Gina Bussidor (Sayisi Dene First Nation): I’m excited to share with people, my love for photography, and capturing the most memorable moments! I grew up in the southern MB prairies and moved to BC in 2013 and absolutely love it here. I found my way back to photography after going through school for and working in trades as a carpenter. I realized that art and beauty were missing in the profession I chose and decided it was time to transition out of carpentry. I revitalized my creative expression through photography, picking the camera back up, I had my first camera when I was 8 and I’m so glad I rediscovered my passion for it as my career. I love being able to express and share how I see the world through my photography. There is so much beauty to be seen and each person has their own voice and story to tell, I love being part of that process of being able to help bring those stories to life and create a visual voice for people. I’m located in Kamloops, the perfect location surrounded by many beautiful areas of BC. I enjoy promoting small businesses and tourism that support these areas. I love capturing genuine moments of bliss happiness, simplicity and raw beauty. Adventure and exploring of local trails, kayaking and being in nature is something that is close to my heart, I find the natural world inspiring and breathtaking. I love being able to capture a glimpse of it through my lens.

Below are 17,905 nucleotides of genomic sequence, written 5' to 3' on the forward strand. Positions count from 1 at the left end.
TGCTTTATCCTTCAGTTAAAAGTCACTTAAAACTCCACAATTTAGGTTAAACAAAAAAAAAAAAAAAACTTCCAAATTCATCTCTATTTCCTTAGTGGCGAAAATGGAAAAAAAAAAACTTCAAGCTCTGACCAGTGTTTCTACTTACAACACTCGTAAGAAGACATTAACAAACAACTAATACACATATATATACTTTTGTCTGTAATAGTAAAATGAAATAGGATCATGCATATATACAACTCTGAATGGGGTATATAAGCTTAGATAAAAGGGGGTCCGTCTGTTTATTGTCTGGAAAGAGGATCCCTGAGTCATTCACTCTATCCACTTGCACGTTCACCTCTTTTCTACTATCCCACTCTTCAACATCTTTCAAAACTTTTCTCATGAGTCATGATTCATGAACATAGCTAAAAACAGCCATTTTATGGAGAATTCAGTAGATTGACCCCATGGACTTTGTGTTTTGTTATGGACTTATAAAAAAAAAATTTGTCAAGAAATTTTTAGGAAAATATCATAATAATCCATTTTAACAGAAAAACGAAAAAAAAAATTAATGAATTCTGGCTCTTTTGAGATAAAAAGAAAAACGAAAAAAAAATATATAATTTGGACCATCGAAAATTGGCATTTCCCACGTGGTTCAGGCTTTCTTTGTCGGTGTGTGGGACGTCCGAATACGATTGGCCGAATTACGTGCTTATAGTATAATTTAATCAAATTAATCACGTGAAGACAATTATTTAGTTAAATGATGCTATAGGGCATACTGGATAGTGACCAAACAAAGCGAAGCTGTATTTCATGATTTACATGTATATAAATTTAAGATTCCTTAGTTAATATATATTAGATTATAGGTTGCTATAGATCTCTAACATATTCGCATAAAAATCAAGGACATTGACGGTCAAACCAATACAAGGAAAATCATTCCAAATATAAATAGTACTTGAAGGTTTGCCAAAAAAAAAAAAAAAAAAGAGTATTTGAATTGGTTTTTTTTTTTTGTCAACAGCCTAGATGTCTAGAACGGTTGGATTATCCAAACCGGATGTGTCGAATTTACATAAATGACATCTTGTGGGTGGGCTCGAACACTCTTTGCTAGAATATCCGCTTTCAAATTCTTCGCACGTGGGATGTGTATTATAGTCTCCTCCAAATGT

Minnie Kenoras (Secwepemc): My name is Minnie Kenoras Grinder. My Mom, Melanie Saxy Campbell and my Dad Johnathan Grinder resided in Big Bar, where we still have a family homestead. Since I was a little girl I have seen everything as art, as beautiful. The water, land, sun and moon and all the animals. I have created art with things from Mother Earth since I was young. Today at the age of 86, I teach my art using mediums from Mother Earth. I see the beauty in my people.